91 41% Decrease in Oxycodone Deaths in Florida in 2012 Source: Drugs Identified in Deceased Persons by Florida Medical Examiners 2012 Report *The interim report for the first six months of 2013 will be available in late Spring, early Summer

92 Pain management clinic registration Prohibitions on dispensing Practice standards for prescribing Implementation of PDMP Counterfeit-proof prescription pads Re-permitting of pharmacies No preemption of local regulation Legislative Regulatory Tools

93 60% decrease in pain management clinics 83% pain management clinics pass stricter standards on the first inspection 24% reduction in Oxycodone prescriptions written by Florida doctors since Summary Results

94 Annual Oxycodone purchases reduced from >35 million to <500,000 27% decrease in patients discharged for drug abuse 70% decrease in patients discharged for drug diversion Summary Results

95 41% decrease in out-of-state patients 51% decrease in doctor shopping >5 Summary Results

96 41% decrease in Oxycodone deaths in Florida. Source: Drugs Identified in Deceased Persons by Florida Medical Examiners 2012 Report Summary Results

97 Office of the State Attorney Fifteenth Judicial Circuit Dave Aronberg

98 #RXABUSE WASHINGTON, D.C. Drug Policy and Federal Supremacy Michael C. Barnes Executive Director Center for Lawful Access and Abuse Deterrence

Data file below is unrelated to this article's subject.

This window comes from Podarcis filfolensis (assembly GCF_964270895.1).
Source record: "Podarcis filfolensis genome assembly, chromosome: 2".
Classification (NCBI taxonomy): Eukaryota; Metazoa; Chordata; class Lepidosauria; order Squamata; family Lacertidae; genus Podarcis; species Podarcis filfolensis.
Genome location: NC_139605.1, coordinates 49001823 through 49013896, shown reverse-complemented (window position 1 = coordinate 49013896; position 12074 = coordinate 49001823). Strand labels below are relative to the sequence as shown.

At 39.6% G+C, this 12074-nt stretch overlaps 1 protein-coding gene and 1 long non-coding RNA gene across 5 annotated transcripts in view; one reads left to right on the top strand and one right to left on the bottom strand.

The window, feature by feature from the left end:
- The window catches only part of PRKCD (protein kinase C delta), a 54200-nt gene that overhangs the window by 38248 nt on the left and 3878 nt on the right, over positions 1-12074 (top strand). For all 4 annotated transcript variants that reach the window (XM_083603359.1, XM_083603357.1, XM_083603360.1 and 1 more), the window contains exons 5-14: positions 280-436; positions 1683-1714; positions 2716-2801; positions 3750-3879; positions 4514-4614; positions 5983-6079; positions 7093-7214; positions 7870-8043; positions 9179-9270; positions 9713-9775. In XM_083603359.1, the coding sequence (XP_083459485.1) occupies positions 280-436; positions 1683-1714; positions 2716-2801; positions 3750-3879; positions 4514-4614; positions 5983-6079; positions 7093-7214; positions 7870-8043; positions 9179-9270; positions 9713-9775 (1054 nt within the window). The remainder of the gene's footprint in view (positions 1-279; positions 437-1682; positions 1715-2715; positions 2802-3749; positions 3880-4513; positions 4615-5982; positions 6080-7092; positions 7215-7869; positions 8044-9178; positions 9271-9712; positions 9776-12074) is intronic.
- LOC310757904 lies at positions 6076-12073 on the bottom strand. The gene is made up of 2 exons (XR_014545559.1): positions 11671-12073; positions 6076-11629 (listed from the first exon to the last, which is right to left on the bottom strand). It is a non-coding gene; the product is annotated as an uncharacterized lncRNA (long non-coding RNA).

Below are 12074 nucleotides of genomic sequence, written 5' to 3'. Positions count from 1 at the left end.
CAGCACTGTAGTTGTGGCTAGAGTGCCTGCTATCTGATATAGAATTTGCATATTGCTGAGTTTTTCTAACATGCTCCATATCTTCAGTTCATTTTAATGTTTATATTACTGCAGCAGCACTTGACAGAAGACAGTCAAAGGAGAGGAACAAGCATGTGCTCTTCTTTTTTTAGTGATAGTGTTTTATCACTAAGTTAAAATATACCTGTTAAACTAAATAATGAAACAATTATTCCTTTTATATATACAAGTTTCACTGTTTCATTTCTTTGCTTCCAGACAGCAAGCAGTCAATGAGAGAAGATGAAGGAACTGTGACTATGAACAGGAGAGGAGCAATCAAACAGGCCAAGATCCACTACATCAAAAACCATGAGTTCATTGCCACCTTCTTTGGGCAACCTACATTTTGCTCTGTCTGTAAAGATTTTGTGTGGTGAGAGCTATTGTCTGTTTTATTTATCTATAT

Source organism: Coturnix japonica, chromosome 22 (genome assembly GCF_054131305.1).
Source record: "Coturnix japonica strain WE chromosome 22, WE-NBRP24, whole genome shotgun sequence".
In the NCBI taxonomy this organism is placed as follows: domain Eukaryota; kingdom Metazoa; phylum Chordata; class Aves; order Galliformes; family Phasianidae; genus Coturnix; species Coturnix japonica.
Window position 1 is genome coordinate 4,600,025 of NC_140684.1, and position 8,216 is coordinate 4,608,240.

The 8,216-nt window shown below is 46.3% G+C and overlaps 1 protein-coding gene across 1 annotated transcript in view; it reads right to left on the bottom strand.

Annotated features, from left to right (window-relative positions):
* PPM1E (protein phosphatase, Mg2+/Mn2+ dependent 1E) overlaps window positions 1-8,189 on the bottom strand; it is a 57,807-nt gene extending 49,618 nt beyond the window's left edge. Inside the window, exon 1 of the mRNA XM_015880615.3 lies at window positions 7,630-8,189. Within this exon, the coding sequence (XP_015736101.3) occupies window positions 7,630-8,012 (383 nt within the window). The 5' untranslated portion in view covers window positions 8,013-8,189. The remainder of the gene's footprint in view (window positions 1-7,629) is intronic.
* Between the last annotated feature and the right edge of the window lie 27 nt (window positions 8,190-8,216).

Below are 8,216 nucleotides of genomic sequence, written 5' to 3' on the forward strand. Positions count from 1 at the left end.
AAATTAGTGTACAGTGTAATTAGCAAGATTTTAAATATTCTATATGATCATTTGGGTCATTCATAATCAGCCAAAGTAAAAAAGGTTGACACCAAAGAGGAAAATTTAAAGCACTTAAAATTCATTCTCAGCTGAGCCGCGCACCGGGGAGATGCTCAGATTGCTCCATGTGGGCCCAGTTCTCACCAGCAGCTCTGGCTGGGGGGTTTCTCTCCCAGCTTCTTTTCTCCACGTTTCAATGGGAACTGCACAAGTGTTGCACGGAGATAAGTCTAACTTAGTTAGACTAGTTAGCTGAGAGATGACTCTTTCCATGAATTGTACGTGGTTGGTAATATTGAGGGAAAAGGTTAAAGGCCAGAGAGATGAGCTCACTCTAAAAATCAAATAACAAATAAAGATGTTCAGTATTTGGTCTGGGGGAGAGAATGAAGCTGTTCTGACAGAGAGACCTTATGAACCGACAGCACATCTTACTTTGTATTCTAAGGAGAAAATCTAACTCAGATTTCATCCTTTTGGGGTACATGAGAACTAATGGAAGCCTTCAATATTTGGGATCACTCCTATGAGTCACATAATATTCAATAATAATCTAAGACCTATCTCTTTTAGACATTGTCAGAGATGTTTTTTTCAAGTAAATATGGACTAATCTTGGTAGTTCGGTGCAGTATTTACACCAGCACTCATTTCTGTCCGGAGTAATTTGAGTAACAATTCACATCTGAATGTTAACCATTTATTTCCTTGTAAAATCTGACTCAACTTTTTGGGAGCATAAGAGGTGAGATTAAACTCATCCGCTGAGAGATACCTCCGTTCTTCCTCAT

99 #RXABUSE WASHINGTON, D.C. Protecting Core Values: Federal Supremacy Article VI, paragraph 2 of the Constitution The federal government regulates interstate commerce Uninformed enthusiasm led to state attempts to ban a single medication What’s next? –Ban women’s health medications? –‘Medical’ heroin ballot measures and legislation? –Importation of non-FDA-approved drugs Broader issue –Interstate commerce (e.g., 2nd Amendment Preservation Act: MO, ID, KS, AK) –Fundamental protections (e.g., privacy of health care decisions)

100 #RXABUSE WASHINGTON, D.C. Maine Importation Law Maine permits consumer importation of drugs from foreign pharmacies (Canada, U.K., Australia, and New Zealand) under 32 MRSA § –Concern re: proliferation of model across states –NY and MA health plans facilitating illegal drug importation to lower costs

101 #RXABUSE WASHINGTON, D.C. California Supply Chain Law California prohibits the distribution, purchase, and sales of counterfeit and diverted medications under SB 600 Imposes criminal penalties, including fines and imprisonment Becomes effective law on January 1, 2015

102 #RXABUSE WASHINGTON, D.C. Which Model Will Prevail? Consumers and policy makers must be aware of risks and implications of the illegal importation of foreign drugs Insurers must provide adequate coverage of FDA-approved medications The pharmaceutical industry must acknowledge the role drug costs play in the importation debate The federal government must enforce federal law

103 #RXABUSE WASHINGTON, D.C. Break